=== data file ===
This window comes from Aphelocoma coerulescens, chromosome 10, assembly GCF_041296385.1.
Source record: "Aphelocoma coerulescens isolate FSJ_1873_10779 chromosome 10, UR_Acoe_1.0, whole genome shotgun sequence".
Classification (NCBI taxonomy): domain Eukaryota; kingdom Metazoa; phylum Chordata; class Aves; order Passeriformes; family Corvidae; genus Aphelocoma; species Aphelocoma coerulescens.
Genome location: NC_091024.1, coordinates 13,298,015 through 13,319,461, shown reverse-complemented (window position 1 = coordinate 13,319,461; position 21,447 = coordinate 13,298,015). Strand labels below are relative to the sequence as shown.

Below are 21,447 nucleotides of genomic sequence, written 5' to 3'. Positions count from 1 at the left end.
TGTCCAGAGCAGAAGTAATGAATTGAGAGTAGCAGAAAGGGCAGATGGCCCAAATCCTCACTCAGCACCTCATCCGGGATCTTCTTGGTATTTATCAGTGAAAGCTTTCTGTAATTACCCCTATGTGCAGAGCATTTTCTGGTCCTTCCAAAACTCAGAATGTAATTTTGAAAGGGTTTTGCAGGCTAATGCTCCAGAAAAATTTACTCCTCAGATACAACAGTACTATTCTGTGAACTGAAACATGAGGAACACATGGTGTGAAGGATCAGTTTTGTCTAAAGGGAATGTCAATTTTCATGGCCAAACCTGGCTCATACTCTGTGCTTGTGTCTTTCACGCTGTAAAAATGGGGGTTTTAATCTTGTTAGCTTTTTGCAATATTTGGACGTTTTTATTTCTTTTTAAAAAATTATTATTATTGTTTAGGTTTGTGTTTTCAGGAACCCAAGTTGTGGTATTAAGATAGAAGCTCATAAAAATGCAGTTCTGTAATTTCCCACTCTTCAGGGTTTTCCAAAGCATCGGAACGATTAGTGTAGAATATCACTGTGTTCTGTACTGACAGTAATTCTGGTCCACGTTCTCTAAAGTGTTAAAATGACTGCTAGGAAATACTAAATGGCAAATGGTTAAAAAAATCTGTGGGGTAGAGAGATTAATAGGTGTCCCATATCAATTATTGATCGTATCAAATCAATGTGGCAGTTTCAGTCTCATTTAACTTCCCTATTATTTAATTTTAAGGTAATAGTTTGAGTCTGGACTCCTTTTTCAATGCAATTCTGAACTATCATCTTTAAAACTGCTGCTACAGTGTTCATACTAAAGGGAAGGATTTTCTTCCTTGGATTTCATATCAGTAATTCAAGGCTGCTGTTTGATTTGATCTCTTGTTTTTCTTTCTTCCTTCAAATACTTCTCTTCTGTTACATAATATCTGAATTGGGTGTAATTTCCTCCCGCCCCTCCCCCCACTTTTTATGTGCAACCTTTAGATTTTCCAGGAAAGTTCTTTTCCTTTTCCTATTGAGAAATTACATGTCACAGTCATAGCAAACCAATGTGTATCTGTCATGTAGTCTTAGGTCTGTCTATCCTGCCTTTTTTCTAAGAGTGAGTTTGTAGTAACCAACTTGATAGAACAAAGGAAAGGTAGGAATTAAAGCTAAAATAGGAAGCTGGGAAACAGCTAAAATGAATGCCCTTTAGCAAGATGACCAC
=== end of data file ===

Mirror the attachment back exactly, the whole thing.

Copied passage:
This window comes from Aphelocoma coerulescens, chromosome 10, assembly GCF_041296385.1.
Source record: "Aphelocoma coerulescens isolate FSJ_1873_10779 chromosome 10, UR_Acoe_1.0, whole genome shotgun sequence".
Classification (NCBI taxonomy): domain Eukaryota; kingdom Metazoa; phylum Chordata; class Aves; order Passeriformes; family Corvidae; genus Aphelocoma; species Aphelocoma coerulescens.
Genome location: NC_091024.1, coordinates 13,298,015 through 13,319,461, shown reverse-complemented (window position 1 = coordinate 13,319,461; position 21,447 = coordinate 13,298,015). Strand labels below are relative to the sequence as shown.

Below are 21,447 nucleotides of genomic sequence, written 5' to 3'. Positions count from 1 at the left end.
TGTCCAGAGCAGAAGTAATGAATTGAGAGTAGCAGAAAGGGCAGATGGCCCAAATCCTCACTCAGCACCTCATCCGGGATCTTCTTGGTATTTATCAGTGAAAGCTTTCTGTAATTACCCCTATGTGCAGAGCATTTTCTGGTCCTTCCAAAACTCAGAATGTAATTTTGAAAGGGTTTTGCAGGCTAATGCTCCAGAAAAATTTACTCCTCAGATACAACAGTACTATTCTGTGAACTGAAACATGAGGAACACATGGTGTGAAGGATCAGTTTTGTCTAAAGGGAATGTCAATTTTCATGGCCAAACCTGGCTCATACTCTGTGCTTGTGTCTTTCACGCTGTAAAAATGGGGGTTTTAATCTTGTTAGCTTTTTGCAATATTTGGACGTTTTTATTTCTTTTTAAAAAATTATTATTATTGTTTAGGTTTGTGTTTTCAGGAACCCAAGTTGTGGTATTAAGATAGAAGCTCATAAAAATGCAGTTCTGTAATTTCCCACTCTTCAGGGTTTTCCAAAGCATCGGAACGATTAGTGTAGAATATCACTGTGTTCTGTACTGACAGTAATTCTGGTCCACGTTCTCTAAAGTGTTAAAATGACTGCTAGGAAATACTAAATGGCAAATGGTTAAAAAAATCTGTGGGGTAGAGAGATTAATAGGTGTCCCATATCAATTATTGATCGTATCAAATCAATGTGGCAGTTTCAGTCTCATTTAACTTCCCTATTATTTAATTTTAAGGTAATAGTTTGAGTCTGGACTCCTTTTTCAATGCAATTCTGAACTATCATCTTTAAAACTGCTGCTACAGTGTTCATACTAAAGGGAAGGATTTTCTTCCTTGGATTTCATATCAGTAATTCAAGGCTGCTGTTTGATTTGATCTCTTGTTTTTCTTTCTTCCTTCAAATACTTCTCTTCTGTTACATAATATCTGAATTGGGTGTAATTTCCTCCCGCCCCTCCCCCCACTTTTTATGTGCAACCTTTAGATTTTCCAGGAAAGTTCTTTTCCTTTTCCTATTGAGAAATTACATGTCACAGTCATAGCAAACCAATGTGTATCTGTCATGTAGTCTTAGGTCTGTCTATCCTGCCTTTTTTCTAAGAGTGAGTTTGTAGTAACCAACTTGATAGAACAAAGGAAAGGTAGGAATTAAAGCTAAAATAGGAAGCTGGGAAACAGCTAAAATGAATGCCCTTTAGCAAGATGACCAC